As you’ve probably heard, the body of a woman was recently found in the woods between Sherwood Drive and the Cinemagic Movie Theater in Hooksett. Authorities released some information regarding the discovery yesterday. The body is that of forty two year old Hooksett resident Cindy Bowdoin. An autopsy conducted by the Office of the Chief Medical Examiner has failed to determine a cause of death. Additional studies are pending. Bowdoin was last seen alive on Monday morning. There was no identification on the body when it was found. The circumstances that led to Ms. Bowdoin’s death are still under investigation.
The New Hampshire Department of Environmental Services has contracted with Dartmouth College to determine the private well testing and treatment rate in NH. Part of the project is to investigate the knowledge, attitudes and common practices of people with wells. Due to the high number of wells in Goffstown, the college will hold a focus group at Goffstown Town Hall on the evening of Thursday March 6th from 7 to 8 30. The purpose of this focus group is to test and refine their questions. If you are a property owner with a private well and the decision maker about the well, you are asked to submit a letter of interest to the Goffstown Board of Selectmen or email Town Administrator Sue Desruisseaux by the end of business today. The board will select six to twelve participants at its meeting on Monday, March third and will notify the lucky ones selected by email or phone on Tuesday March 4; that is, of course provided the party planning now occupying Town Hall employees is taken care of.
The Manchester Chapter of Forty Days for Life will kickoff forty days of prayer and fasting for an end to abortion starting this Tuesday, March fourth with a celebration of Holy Mass at Ste. Marie’s Parish located at three seventy eight Notre Dame Avenue on Manchester’s West Side. After the five thirty mass, the group will gather for pizza at the Pray For Life Center across the street from Planned Parenthood‘s abortion clinic at twenty seven Pennacook Street. Those wishing to join the group’s prayer and fasting efforts during Lent are welcomed to join them. We’ve linked to their announcement with all the details from this newscast at Girard at Large dot com. It contains a brief video that may be of interest to those unsure about participating.
News from our own backyard continues after this.
Stating that the most important person to make decisions for the classroom is the individual teacher, Republican gubernatorial candidate Andrew Hemingway called on legislators to pass House Bill fifteen oh eight, the bill that would end the state’s participation in the Common Core national standards. In a statement released yesterday, Hemingway said the sheer number of parents that came out to support H B 15 0 8 and oppose Common Core is proof that the national standards are having a significant negative effect on our children’s education. He called out Governor Margaret Wood Hassan for supporting the standards in her State of the State Address saying he believed in the rights of parents as the ones responsible for their kids and the ones who pay the taxes to support the schools, not the right of the state to use federal coercive measures to dictate what and how our children will learn. Quote “She stands with the government. I stand with the people,” said Hemingway.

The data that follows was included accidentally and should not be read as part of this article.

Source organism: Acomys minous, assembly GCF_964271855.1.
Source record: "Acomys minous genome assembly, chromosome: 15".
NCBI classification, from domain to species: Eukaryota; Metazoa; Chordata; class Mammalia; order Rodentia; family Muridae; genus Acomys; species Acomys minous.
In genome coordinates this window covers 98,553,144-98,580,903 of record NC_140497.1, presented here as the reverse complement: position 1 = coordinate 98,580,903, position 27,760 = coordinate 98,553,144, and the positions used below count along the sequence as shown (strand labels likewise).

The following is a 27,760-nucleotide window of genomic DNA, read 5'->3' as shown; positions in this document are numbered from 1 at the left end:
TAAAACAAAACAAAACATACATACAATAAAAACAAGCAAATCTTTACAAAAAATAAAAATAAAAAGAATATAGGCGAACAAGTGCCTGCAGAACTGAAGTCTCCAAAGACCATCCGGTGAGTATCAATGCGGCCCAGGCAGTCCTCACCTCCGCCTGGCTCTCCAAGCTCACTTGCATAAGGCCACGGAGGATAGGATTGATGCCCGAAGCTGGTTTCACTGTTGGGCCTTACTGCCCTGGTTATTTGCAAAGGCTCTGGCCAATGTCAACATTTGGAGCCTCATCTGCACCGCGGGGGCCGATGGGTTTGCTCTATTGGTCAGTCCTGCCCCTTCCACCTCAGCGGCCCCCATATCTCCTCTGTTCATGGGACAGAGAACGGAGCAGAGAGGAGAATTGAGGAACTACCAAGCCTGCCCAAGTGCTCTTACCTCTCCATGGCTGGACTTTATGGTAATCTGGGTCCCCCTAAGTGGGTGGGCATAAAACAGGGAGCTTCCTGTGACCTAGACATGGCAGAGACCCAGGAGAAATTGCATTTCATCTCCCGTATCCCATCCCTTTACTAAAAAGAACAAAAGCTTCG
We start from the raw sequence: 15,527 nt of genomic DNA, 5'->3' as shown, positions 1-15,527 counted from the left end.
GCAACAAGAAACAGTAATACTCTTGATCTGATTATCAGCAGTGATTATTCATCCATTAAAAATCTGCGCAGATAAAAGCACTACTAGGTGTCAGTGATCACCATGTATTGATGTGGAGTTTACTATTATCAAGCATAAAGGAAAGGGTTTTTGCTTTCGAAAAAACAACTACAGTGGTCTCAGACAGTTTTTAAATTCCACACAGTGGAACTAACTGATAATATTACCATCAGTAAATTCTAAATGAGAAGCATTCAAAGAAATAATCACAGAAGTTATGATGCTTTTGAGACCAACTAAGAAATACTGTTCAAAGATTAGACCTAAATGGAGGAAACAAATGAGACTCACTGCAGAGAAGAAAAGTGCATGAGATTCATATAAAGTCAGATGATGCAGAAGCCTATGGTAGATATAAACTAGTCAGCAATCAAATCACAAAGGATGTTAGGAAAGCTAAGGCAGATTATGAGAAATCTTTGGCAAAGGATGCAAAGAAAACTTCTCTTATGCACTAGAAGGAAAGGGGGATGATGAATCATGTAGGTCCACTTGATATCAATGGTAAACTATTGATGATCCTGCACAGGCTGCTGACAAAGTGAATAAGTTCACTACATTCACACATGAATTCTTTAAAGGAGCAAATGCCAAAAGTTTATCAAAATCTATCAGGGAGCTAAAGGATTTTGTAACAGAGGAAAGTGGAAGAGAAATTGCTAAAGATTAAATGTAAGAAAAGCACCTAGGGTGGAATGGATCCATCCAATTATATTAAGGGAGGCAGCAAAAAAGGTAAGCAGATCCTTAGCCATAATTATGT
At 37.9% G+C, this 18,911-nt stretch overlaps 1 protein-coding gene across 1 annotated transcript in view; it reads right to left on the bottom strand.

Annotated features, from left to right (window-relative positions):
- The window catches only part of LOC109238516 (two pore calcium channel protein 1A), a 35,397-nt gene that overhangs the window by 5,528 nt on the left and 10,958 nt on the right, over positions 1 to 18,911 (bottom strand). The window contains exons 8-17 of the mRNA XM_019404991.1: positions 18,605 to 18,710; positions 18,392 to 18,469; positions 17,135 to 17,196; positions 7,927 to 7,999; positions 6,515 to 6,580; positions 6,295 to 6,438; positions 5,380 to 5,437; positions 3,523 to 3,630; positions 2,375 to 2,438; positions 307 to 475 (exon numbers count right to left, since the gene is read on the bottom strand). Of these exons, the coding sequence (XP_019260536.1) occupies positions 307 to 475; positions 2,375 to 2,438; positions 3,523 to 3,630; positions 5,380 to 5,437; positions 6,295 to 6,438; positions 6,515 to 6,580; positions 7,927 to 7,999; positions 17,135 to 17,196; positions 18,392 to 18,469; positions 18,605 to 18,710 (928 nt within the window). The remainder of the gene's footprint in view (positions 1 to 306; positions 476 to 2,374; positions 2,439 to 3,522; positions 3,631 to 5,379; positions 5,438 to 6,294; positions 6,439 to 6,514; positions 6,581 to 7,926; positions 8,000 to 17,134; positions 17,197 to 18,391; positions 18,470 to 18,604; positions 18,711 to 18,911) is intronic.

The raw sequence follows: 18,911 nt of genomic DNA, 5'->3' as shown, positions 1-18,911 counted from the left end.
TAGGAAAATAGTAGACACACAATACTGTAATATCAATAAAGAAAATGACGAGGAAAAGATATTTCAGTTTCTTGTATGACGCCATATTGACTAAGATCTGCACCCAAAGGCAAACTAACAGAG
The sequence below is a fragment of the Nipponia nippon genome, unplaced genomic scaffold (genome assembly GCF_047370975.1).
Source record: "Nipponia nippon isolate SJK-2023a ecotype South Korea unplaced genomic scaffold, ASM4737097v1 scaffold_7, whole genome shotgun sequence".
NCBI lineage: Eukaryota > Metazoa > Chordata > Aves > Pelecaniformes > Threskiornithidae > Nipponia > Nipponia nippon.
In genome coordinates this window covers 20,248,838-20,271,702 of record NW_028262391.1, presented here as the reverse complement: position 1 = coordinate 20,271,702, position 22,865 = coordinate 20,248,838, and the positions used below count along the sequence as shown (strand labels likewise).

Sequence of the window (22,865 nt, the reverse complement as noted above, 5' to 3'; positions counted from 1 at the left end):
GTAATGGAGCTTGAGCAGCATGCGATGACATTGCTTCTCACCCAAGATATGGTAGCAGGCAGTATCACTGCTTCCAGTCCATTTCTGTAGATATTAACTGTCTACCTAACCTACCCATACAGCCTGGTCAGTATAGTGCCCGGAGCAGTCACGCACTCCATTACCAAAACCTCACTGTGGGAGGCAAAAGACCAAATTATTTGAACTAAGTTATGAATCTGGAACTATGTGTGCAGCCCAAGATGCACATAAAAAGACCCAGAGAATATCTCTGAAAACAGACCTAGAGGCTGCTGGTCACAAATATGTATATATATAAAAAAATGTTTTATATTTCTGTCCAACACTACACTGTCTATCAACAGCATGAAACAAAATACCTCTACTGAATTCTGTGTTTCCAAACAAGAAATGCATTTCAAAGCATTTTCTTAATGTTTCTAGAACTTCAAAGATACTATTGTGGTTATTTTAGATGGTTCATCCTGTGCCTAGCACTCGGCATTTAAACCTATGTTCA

The town of Bedford has issued a Public Notice regarding the completion of its two thousand fourteen Draft Hazard Mitigation Plan. The public comment period on the plan is now open and will close on March seventh. Anyone wishing to comment on the plan may do so by contacting Rick Sawyer, Director of Planning. His email is R Sawyer at Bedford N H dot org. I suppose you could give him a call or pop by his office for a visit, too though the Public Notice doesn’t say that. We’ve uploaded a copy of the Draft Hazard Mitigation Plan for your convenience, or you can go to Town Hall or the Town Library and review the plan during normal business hours.
The Nackey S. Loeb School of Communication is once again offering its popular Telling Your Family Story Workshop. Raconteur Fritz Wetherbee and journalist-authors John Clayton and Meg Heckman lead a who’s who of story-tellers and historians for the annual workshop which will be held on March twenty second from nine to three. “This popular program teaches how to uncover family or community stories, how to present them and how to preserve them for future generations,” said David Tirrell-Wysocki, Executive Director of the non-profit Manchester school. “These skills are useful for local historians who record town lore and for residents who just want to make sure their dinner-table tales from grandma and grandpa are never forgotten.” Workshop goers will also hear from Archivist Lori Fisher on preserving and protecting photos and family papers that often fade away in a box in the attic and video production company owner John Gfroerer who will demonstrate video techniques to help put your stories on tape. Lunch is included with the modest workshop fee and we’ve uploaded their flier with the details so you can take a look and register.
That’s news from our own backyard, Girard at Large hour ___ starts right now!